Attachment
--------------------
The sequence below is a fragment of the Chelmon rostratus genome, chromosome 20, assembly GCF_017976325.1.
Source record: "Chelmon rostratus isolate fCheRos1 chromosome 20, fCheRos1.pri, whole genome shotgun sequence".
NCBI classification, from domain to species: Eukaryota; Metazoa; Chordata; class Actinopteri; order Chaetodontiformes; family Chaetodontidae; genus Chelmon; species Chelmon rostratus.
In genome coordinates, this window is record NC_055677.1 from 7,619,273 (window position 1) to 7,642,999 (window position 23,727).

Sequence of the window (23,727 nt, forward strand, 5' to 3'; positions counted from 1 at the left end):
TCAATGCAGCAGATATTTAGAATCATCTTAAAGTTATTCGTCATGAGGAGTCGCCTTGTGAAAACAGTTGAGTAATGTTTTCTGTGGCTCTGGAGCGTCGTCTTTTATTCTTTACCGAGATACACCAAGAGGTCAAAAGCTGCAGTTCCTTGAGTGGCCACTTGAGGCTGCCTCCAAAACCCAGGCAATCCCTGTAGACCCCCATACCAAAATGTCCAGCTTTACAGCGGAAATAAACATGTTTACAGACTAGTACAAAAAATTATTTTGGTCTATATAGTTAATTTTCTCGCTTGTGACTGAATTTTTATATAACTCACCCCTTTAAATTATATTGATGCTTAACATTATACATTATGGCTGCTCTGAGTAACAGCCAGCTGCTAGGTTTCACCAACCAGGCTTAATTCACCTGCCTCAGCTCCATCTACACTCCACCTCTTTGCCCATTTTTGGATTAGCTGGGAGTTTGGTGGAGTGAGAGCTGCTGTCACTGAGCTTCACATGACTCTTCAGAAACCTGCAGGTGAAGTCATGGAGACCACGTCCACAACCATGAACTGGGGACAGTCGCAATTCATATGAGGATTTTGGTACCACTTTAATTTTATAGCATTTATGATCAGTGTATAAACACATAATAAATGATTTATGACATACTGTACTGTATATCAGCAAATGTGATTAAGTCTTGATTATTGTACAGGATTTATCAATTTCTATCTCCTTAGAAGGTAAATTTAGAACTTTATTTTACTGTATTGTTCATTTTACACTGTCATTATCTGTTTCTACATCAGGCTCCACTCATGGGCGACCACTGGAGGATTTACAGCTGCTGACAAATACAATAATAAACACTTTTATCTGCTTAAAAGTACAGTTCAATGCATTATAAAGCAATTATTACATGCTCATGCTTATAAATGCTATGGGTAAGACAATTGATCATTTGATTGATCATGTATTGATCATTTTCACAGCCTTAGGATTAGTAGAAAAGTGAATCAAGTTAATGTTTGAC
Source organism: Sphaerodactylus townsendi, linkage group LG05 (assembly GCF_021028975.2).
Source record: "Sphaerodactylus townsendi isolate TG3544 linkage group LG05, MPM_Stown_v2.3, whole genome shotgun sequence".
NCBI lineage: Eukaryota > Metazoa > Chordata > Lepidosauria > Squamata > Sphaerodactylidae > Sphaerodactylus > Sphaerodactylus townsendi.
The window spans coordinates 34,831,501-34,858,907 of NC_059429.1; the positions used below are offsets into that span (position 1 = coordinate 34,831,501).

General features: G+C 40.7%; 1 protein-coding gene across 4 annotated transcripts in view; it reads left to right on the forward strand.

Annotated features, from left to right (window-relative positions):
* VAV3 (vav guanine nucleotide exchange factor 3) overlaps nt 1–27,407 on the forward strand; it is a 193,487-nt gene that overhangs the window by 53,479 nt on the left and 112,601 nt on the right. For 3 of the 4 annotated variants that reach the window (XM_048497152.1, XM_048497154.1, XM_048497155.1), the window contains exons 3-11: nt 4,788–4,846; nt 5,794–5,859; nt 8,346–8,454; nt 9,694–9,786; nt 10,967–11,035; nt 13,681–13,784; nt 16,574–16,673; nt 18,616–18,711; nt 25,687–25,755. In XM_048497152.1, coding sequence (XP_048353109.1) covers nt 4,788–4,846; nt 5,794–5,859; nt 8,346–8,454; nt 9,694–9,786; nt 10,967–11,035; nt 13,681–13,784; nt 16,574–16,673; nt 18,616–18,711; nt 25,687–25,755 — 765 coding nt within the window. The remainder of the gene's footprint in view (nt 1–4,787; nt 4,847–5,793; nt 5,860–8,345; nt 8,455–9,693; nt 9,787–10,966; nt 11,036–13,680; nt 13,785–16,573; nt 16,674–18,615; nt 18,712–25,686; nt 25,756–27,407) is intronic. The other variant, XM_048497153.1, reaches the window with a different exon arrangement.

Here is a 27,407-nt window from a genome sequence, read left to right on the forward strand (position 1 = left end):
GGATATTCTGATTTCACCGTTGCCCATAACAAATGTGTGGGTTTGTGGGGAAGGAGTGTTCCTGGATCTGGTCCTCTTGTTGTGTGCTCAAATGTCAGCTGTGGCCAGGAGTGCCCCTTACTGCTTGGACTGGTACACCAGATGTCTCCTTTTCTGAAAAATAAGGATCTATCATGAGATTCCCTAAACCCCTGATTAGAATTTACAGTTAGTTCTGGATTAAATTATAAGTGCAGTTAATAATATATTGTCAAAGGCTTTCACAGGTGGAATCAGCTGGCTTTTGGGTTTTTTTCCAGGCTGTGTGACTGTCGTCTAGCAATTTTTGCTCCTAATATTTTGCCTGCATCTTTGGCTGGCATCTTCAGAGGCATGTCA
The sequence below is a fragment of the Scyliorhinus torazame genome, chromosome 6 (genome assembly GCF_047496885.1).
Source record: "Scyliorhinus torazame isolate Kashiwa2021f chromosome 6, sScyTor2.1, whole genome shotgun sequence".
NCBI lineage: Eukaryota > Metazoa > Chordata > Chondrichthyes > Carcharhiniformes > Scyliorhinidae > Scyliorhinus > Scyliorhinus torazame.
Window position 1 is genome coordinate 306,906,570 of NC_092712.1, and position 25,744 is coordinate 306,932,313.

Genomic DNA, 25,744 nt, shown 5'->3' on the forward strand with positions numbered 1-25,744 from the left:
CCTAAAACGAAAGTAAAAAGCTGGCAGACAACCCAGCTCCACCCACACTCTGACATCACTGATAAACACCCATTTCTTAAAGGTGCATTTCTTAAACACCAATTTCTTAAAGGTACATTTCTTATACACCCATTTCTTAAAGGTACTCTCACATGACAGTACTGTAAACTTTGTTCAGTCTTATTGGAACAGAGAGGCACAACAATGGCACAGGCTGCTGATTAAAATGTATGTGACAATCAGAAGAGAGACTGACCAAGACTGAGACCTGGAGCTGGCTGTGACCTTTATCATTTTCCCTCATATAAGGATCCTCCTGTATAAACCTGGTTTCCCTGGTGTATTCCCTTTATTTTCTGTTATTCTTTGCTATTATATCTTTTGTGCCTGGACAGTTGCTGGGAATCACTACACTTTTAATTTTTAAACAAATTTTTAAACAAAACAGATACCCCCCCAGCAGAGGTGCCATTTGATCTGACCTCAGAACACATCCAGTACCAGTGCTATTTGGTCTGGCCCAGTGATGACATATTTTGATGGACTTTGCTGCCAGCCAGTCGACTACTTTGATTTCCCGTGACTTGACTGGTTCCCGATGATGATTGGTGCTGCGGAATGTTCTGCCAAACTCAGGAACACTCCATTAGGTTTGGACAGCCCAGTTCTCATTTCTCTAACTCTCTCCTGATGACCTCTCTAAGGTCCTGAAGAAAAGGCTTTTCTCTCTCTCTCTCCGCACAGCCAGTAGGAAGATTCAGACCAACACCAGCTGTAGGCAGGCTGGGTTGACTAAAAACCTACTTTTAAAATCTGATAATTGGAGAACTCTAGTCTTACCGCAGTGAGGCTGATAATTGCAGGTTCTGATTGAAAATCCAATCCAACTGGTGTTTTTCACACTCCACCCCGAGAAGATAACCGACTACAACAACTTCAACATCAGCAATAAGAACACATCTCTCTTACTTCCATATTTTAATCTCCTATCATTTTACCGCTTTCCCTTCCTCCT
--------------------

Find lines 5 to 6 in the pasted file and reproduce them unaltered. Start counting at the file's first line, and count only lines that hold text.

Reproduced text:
Sequence of the window (23,727 nt, forward strand, 5' to 3'; positions counted from 1 at the left end):
TCAATGCAGCAGATATTTAGAATCATCTTAAAGTTATTCGTCATGAGGAGTCGCCTTGTGAAAACAGTTGAGTAATGTTTTCTGTGGCTCTGGAGCGTCGTCTTTTATTCTTTACCGAGATACACCAAGAGGTCAAAAGCTGCAGTTCCTTGAGTGGCCACTTGAGGCTGCCTCCAAAACCCAGGCAATCCCTGTAGACCCCCATACCAAAATGTCCAGCTTTACAGCGGAAATAAACATGTTTACAGACTAGTACAAAAAATTATTTTGGTCTATATAGTTAATTTTCTCGCTTGTGACTGAATTTTTATATAACTCACCCCTTTAAATTATATTGATGCTTAACATTATACATTATGGCTGCTCTGAGTAACAGCCAGCTGCTAGGTTTCACCAACCAGGCTTAATTCACCTGCCTCAGCTCCATCTACACTCCACCTCTTTGCCCATTTTTGGATTAGCTGGGAGTTTGGTGGAGTGAGAGCTGCTGTCACTGAGCTTCACATGACTCTTCAGAAACCTGCAGGTGAAGTCATGGAGACCACGTCCACAACCATGAACTGGGGACAGTCGCAATTCATATGAGGATTTTGGTACCACTTTAATTTTATAGCATTTATGATCAGTGTATAAACACATAATAAATGATTTATGACATACTGTACTGTATATCAGCAAATGTGATTAAGTCTTGATTATTGTACAGGATTTATCAATTTCTATCTCCTTAGAAGGTAAATTTAGAACTTTATTTTACTGTATTGTTCATTTTACACTGTCATTATCTGTTTCTACATCAGGCTCCACTCATGGGCGACCACTGGAGGATTTACAGCTGCTGACAAATACAATAATAAACACTTTTATCTGCTTAAAAGTACAGTTCAATGCATTATAAAGCAATTATTACATGCTCATGCTTATAAATGCTATGGGTAAGACAATTGATCATTTGATTGATCATGTATTGATCATTTTCACAGCCTTAGGATTAGTAGAAAAGTGAATCAAGTTAATGTTTGAC